Plunder vs Bandit - What's the difference?

plunder | bandit |

As a verb plunder

is .

As a noun bandit is





(en verb)
  • To pillage, take or destroy all the goods of, by force (as in war); to raid, sack.
  • ''The mercenaries plundered the small town.
    The shopkeeper was plundered of his possessions by the burglar.
  • To take (goods) by pillage.
  • The mercenaries plundered all the goods they found.
  • To take by force or wrongfully; to commit robbery or looting, to raid.
  • ''"Now to plunder , mateys!" screamed a buccaneer, to cries of "Arrgh!" and "Aye!" all around.
  • To make extensive (over)use of, as if by plundering; to use or use up wrongfully.
  • ''The miners plundered the jungle for its diamonds till it became a muddy waste.
  • * 2014 , , " Southampton hammer eight past hapless Sunderland in barmy encounter", The Guardian , 18 October 2014:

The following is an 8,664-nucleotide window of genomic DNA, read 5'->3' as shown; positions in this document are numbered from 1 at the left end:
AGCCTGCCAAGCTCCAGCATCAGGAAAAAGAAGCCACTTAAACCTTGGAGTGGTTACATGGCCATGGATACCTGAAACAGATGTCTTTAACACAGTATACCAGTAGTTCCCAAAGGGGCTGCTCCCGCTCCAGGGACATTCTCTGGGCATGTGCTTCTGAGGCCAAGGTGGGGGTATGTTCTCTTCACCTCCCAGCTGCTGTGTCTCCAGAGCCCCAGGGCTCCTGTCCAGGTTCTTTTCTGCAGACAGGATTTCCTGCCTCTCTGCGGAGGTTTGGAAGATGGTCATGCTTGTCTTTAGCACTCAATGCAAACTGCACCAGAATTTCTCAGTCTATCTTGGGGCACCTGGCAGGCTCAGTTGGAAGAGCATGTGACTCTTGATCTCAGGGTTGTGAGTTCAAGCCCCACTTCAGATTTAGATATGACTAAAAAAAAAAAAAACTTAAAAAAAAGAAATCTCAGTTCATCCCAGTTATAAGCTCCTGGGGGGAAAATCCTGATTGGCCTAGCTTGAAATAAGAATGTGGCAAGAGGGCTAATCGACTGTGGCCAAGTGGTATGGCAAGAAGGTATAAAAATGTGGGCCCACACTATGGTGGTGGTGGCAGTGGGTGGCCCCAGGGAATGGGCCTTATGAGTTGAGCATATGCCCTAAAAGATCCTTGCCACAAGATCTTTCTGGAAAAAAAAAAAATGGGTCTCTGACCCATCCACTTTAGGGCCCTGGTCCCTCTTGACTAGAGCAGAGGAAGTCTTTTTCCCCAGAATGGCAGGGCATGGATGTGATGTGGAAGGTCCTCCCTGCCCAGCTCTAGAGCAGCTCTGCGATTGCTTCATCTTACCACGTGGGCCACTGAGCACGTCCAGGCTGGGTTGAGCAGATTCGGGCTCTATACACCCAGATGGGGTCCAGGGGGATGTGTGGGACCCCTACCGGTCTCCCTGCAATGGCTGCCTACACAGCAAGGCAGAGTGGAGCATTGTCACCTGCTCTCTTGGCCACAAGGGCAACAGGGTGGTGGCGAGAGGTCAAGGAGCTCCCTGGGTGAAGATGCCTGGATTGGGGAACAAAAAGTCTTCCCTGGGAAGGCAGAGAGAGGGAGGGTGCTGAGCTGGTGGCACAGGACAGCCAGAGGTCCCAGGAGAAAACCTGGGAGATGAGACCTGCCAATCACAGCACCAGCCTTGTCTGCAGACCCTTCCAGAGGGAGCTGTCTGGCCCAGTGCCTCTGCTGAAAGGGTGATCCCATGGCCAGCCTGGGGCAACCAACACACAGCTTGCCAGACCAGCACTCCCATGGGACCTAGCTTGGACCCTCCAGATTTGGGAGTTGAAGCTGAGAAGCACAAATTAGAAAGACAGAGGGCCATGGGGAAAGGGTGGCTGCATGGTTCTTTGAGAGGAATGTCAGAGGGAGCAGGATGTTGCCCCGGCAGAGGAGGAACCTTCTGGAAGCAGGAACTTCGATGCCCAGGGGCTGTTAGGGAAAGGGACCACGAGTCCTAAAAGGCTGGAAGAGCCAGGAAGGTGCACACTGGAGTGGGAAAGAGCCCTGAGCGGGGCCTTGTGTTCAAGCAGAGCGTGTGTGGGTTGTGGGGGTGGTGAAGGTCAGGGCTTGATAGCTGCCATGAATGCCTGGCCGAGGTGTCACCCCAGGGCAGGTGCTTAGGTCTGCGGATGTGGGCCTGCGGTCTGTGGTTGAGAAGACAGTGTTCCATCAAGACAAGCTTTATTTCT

• The Serb teed up Steve Davis, who crossed low for Graziano Pell√® to plunder his fifth league goal of the campaign.

    Derived terms

    * plunderable * plunderage * plunderer * plunderous


  • An instance of plundering
  • The loot attained by plundering
  • ''The Hessian kept his choicest plunder in a sack that never left his person, for fear that his comrades would steal it.
  • (slang, dated) baggage; luggage
  • bandit



    (en noun)
  • one who robs others
  • an outlaw
  • one who cheats others
  • (military) An enemy aircraft.
  • References